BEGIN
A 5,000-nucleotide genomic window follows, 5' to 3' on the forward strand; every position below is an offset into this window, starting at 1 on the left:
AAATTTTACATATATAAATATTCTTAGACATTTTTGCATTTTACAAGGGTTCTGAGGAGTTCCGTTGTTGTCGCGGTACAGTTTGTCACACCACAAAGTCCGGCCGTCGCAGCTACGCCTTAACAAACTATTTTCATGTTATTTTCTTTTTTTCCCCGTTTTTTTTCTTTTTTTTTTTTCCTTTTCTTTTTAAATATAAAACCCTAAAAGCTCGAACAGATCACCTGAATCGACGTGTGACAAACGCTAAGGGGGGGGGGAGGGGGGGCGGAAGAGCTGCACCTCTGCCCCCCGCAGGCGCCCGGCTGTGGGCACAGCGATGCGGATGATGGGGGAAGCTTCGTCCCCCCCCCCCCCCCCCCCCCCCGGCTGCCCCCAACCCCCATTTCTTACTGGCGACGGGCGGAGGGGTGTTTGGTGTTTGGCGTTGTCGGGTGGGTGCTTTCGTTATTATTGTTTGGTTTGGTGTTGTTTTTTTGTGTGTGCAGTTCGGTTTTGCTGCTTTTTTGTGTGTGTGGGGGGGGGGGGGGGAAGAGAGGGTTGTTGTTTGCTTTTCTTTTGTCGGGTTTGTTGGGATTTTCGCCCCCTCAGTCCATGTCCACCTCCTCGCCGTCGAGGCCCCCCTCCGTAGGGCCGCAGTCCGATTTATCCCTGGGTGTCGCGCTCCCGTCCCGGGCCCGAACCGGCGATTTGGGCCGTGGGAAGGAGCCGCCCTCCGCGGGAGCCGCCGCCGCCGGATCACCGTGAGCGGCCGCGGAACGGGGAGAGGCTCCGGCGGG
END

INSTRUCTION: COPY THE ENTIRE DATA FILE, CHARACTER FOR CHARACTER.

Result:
A 5,000-nucleotide genomic window follows, 5' to 3' on the forward strand; every position below is an offset into this window, starting at 1 on the left:
AAATTTTACATATATAAATATTCTTAGACATTTTTGCATTTTACAAGGGTTCTGAGGAGTTCCGTTGTTGTCGCGGTACAGTTTGTCACACCACAAAGTCCGGCCGTCGCAGCTACGCCTTAACAAACTATTTTCATGTTATTTTCTTTTTTTCCCCGTTTTTTTTCTTTTTTTTTTTTCCTTTTCTTTTTAAATATAAAACCCTAAAAGCTCGAACAGATCACCTGAATCGACGTGTGACAAACGCTAAGGGGGGGGGGAGGGGGGGCGGAAGAGCTGCACCTCTGCCCCCCGCAGGCGCCCGGCTGTGGGCACAGCGATGCGGATGATGGGGGAAGCTTCGTCCCCCCCCCCCCCCCCCCCCCCCGGCTGCCCCCAACCCCCATTTCTTACTGGCGACGGGCGGAGGGGTGTTTGGTGTTTGGCGTTGTCGGGTGGGTGCTTTCGTTATTATTGTTTGGTTTGGTGTTGTTTTTTTGTGTGTGCAGTTCGGTTTTGCTGCTTTTTTGTGTGTGTGGGGGGGGGGGGGGGAAGAGAGGGTTGTTGTTTGCTTTTCTTTTGTCGGGTTTGTTGGGATTTTCGCCCCCTCAGTCCATGTCCACCTCCTCGCCGTCGAGGCCCCCCTCCGTAGGGCCGCAGTCCGATTTATCCCTGGGTGTCGCGCTCCCGTCCCGGGCCCGAACCGGCGATTTGGGCCGTGGGAAGGAGCCGCCCTCCGCGGGAGCCGCCGCCGCCGGATCACCGTGAGCGGCCGCGGAACGGGGAGAGGCTCCGGCGGG